This is why this warning has the bookends it does. Before it, Jesus stated that you’ll recognize a tree by its fruit. The tree might look healthy on the outside, but if it’s rotten on the inside then the fruit will be bad as well. A good tree produces good fruit. A true follower of Jesus will be growing in godly character and good works that serve others. After it, Jesus said the wise man hears his words and does them but the foolish man hears his words and neglects them.

The true follower of Jesus can have joy in abundance because they love Jesus and they love the life he provides. They’re seeking to follow him and to do his will; they’re growing in spiritual fruit; and when they fall short, they confess it to God and rest in his grace that forgives all their sins through Jesus. But the one who wants a Jesus-religion without actually following Jesus and his word should take heed to this warning: Without coming to embrace Jesus for who he truly is, the words await, “Depart from me, I never knew you.”

When God Saves a Terrorist

This post is part of a devotional series based on our 2019 Bible Reading Calendar.

In the Bible, we read about a man who did great violence to others. This man threatened murder, violently persecuted and tried to destroy others, and helped arrest people because of their religious beliefs and sent them to their death. From these descriptions, found in Acts 8, 9, & 26, and Galatians 1, we wouldn’t be far off if we called this man a religious terrorist.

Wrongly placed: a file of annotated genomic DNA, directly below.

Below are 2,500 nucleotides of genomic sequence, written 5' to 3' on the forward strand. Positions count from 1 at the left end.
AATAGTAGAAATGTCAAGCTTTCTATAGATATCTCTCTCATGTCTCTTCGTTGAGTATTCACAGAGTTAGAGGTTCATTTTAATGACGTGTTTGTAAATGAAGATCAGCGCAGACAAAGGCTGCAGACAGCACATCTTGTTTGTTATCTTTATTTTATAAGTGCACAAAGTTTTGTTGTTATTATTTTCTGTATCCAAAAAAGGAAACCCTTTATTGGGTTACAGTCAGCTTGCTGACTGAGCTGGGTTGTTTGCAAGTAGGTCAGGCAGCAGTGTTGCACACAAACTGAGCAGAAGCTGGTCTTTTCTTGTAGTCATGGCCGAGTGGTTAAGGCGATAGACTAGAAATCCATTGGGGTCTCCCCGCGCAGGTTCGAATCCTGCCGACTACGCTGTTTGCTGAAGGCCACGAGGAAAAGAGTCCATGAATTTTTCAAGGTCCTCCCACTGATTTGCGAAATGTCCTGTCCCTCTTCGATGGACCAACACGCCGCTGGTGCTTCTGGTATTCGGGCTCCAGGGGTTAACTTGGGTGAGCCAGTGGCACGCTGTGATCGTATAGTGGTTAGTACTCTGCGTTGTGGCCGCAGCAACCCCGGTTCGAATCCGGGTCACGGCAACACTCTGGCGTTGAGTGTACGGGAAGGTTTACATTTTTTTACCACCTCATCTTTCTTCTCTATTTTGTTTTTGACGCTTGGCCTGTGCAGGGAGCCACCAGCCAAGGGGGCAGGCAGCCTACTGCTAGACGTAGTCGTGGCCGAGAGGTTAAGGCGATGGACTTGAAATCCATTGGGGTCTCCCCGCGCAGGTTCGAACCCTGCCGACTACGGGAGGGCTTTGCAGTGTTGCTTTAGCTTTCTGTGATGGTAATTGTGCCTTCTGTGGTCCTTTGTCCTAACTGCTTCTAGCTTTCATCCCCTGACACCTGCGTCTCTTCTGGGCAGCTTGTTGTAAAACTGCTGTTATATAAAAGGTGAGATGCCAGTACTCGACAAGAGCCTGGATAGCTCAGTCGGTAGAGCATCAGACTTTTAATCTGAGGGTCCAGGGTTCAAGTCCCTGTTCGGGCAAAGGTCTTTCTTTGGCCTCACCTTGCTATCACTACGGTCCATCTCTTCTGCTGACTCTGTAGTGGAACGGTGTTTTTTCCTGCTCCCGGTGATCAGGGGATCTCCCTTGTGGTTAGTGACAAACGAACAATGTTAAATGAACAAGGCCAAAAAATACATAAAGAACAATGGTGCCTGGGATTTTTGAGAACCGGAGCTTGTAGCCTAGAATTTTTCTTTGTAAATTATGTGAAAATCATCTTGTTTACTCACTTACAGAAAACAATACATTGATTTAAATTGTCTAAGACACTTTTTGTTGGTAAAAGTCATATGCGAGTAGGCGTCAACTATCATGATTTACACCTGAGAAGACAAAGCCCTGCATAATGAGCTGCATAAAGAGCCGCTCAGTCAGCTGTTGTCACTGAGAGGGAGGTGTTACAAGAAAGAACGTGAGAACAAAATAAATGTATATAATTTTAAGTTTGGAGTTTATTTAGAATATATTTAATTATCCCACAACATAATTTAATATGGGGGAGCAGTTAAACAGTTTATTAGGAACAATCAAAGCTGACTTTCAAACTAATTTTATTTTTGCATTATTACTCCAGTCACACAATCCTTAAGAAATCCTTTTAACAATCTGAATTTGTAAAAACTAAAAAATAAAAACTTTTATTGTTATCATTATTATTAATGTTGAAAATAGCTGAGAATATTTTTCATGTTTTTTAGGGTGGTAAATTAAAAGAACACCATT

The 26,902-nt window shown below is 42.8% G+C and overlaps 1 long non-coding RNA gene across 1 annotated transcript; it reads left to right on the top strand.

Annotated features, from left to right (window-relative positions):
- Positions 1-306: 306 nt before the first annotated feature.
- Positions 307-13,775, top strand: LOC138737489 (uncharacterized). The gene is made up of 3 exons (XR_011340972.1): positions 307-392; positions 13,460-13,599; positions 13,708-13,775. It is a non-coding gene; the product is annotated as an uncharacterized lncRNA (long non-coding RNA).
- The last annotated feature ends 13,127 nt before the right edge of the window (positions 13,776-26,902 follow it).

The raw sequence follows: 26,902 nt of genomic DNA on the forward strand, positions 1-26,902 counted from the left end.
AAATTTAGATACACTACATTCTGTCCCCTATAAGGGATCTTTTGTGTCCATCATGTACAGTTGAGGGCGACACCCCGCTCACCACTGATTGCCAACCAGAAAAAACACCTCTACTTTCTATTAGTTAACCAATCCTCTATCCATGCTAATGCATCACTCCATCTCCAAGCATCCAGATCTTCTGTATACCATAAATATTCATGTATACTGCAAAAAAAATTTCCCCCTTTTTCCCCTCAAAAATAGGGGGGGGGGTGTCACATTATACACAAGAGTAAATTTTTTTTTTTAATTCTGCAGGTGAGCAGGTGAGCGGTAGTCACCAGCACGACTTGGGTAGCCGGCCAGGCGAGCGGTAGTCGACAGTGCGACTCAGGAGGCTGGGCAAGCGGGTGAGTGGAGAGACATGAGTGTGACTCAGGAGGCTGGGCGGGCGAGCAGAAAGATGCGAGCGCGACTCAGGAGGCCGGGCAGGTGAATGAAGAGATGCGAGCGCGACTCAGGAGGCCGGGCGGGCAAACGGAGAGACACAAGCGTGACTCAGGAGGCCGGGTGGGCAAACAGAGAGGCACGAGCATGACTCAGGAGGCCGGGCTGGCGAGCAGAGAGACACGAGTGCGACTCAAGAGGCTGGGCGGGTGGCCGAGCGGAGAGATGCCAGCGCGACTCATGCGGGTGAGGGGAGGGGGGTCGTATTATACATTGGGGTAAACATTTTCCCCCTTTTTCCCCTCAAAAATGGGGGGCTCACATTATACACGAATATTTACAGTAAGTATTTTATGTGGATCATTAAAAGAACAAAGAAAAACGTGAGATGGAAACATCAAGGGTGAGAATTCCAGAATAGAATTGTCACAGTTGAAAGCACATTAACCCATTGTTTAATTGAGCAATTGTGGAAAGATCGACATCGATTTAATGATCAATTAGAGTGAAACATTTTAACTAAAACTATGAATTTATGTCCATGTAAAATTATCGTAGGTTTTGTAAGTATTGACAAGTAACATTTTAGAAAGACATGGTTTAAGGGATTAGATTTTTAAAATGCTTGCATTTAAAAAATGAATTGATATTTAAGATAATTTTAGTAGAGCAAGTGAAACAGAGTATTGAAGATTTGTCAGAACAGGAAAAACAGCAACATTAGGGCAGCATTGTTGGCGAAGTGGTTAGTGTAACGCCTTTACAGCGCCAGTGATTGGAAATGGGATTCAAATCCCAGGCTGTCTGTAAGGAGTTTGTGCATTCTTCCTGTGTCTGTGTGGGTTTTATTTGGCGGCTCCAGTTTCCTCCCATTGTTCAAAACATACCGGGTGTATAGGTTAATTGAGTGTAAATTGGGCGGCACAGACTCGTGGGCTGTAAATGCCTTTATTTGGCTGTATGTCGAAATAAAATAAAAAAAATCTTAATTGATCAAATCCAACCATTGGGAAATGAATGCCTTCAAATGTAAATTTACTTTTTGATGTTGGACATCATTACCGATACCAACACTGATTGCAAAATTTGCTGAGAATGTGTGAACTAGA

This man was named Saul, later known as Paul–the same Paul who became a life-and-safety sacrificing witness and missionary for the very religion he sought to destroy; the same Paul who wrote a large part of Christian scripture.

How did Saul the persecutor of Christians become Paul the Christian? Acts 9:1-9 describes it for us: While Saul traveled toward Damascus, Jesus showed up with a flash of light and radically changed the radical’s life.

Saul wasn’t looking for salvation. He thought he had it all figured out. He thought followers of Jesus were a threat that needed to be wiped out. He thought Jesus was simply a man who died on a cross. Then he met Jesus, the resurrected man who is also God the Son, and received his grace.